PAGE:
Zero-tolerance laws were put into effect to try to deter the number of underage drunk drivers. These laws are adopted by some states and imply certain penalties for people caught driving legally intoxicated, that are under the age of 21.
These drivers are not subject to the standard 0.08 Blood Alcohol Content level that exists in all states, but rather a much lower one that varies. Most states use 0.02 as their zero tolerance BAC level, while others fluctuate between 0.00 and 0.01. These zero-tolerance laws carry more severe penalties than the normal DUI laws and can be argued less in court primarily due to their nature.
Creation and Purpose
The rise in alcohol-related deaths and accidents led to a push for stricter DUI laws. But when a large number of these deaths proved to be from underage drinkers, a new focus was made. This focus was placed precisely on underage drinking followed by driving, which called for a new set of laws to be made. These laws were known as zero-tolerance laws.
They are designed to lower the number of drunk drivers by imposing a low BAC level, and stiff penalties for those in violation of them. In essence, they are also aimed at deterring people under the age of 21 to consume alcoholic beverages altogether. This would be due to the fact that most teenagers drive constantly, fear of consequences would keep them from drinking.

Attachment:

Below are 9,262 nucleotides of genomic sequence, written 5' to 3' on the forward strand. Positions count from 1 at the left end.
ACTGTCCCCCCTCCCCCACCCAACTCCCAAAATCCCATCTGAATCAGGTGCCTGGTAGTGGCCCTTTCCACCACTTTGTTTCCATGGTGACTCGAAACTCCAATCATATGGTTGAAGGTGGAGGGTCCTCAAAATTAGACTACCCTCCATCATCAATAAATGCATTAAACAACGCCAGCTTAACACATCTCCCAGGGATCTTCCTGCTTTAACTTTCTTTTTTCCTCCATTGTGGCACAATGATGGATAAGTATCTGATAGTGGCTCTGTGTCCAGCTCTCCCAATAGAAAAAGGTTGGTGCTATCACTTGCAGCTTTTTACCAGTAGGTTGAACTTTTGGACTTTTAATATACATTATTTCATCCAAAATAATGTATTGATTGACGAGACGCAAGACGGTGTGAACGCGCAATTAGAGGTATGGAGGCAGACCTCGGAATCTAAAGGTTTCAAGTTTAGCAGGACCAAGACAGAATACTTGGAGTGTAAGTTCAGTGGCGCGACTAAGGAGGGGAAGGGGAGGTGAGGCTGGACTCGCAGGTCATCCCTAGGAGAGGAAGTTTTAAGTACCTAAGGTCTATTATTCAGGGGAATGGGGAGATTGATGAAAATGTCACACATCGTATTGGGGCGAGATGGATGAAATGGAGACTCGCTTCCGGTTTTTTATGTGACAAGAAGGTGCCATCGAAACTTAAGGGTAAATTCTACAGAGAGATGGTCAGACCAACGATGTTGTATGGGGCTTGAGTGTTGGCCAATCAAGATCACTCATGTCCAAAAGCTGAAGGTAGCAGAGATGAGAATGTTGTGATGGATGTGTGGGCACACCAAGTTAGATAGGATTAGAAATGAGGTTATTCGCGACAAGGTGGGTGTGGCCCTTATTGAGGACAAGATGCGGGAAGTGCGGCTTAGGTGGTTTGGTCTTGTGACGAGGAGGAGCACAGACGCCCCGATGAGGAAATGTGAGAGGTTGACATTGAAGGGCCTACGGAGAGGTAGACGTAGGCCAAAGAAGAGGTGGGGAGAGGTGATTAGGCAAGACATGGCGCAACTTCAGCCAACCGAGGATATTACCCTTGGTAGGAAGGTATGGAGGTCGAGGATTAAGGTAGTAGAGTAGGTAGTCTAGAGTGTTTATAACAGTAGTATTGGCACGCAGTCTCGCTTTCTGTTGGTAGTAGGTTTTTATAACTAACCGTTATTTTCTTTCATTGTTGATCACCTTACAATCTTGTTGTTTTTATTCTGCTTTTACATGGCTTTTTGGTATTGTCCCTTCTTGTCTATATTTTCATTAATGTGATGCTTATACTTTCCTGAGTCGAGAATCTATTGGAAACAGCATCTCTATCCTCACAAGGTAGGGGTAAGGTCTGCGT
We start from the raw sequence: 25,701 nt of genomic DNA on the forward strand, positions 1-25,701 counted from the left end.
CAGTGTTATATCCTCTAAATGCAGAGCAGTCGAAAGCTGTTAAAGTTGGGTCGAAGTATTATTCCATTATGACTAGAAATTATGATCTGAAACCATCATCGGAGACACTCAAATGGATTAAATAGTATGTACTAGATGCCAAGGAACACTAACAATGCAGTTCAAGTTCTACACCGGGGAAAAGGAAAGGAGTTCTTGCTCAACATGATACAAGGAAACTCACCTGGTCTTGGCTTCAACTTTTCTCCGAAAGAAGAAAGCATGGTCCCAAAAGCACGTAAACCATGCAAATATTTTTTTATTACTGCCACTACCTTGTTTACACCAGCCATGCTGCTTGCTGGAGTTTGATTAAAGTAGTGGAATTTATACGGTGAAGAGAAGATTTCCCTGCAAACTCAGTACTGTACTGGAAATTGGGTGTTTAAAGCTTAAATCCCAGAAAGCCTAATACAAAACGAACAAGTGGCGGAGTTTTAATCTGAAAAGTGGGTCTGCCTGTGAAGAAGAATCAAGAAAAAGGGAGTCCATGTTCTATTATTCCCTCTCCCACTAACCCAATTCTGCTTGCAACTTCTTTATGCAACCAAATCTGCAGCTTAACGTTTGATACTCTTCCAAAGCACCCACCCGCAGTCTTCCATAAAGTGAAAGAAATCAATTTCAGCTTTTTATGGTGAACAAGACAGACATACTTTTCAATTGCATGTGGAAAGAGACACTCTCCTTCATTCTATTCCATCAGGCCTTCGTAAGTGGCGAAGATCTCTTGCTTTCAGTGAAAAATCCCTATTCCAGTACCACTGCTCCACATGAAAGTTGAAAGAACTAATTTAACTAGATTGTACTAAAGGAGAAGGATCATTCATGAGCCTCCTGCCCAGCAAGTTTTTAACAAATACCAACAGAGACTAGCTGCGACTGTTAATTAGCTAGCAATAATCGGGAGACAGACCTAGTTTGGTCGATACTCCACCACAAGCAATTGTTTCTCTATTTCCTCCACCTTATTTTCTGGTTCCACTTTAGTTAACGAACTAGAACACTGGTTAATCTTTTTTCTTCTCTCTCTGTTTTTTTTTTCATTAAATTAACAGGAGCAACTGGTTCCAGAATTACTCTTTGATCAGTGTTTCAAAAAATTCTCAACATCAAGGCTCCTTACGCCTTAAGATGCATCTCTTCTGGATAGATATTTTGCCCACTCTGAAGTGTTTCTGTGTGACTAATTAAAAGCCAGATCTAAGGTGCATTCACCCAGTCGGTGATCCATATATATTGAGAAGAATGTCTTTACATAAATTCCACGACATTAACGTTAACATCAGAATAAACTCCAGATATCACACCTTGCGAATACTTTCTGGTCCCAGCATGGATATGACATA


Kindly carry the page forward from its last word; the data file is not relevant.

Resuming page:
Most of the states that have zero tolerance laws have parts of these laws that pertain to other areas. These areas can include drugs and firearms. These zero-tolerance laws are used mainly by schools, to show discipline and lack of leniency to the student body for improper behavior.
State mandates exist that are set provisions that guide the educational institution in the proper dealing of those found in violation of zero tolerance laws. The universal treatment of anyone violating these laws can help portray the seriousness of the offenses. State mandates have been protested by parents and school officials alike, due to their said lack of focus on individual matters.
The addition of zero tolerance laws by certain states was done in direct response to statistics dealing with alcohol-related accidents and deaths by underage (< 21 year-olds) drivers. Now, after their years of existence and strict enforcement, statistics have gone to help show the positive effect that zero-tolerance laws have had on the population.
The slight but decreased number of alcohol-related accidents due to underage drinking and driving is a clear sign of that. Of course, there are still cases where these accidents and deaths occur, but if the numbers are slowly diminishing, perhaps a steady decrease will be imminent. This is if these laws continue to serve their purpose along with other underage drunk driving countermeasures.
Texas Zero-Tolerance Law
The ZERO TOLERANCE law in Texas makes it a crime for any minor to operate a motor vehicle, including a watercraft, in a public area while having ANY detectable level of alcohol in their system. Driving Under the Influence of Alcohol by a Minor is a felony (DUIA by a Minor).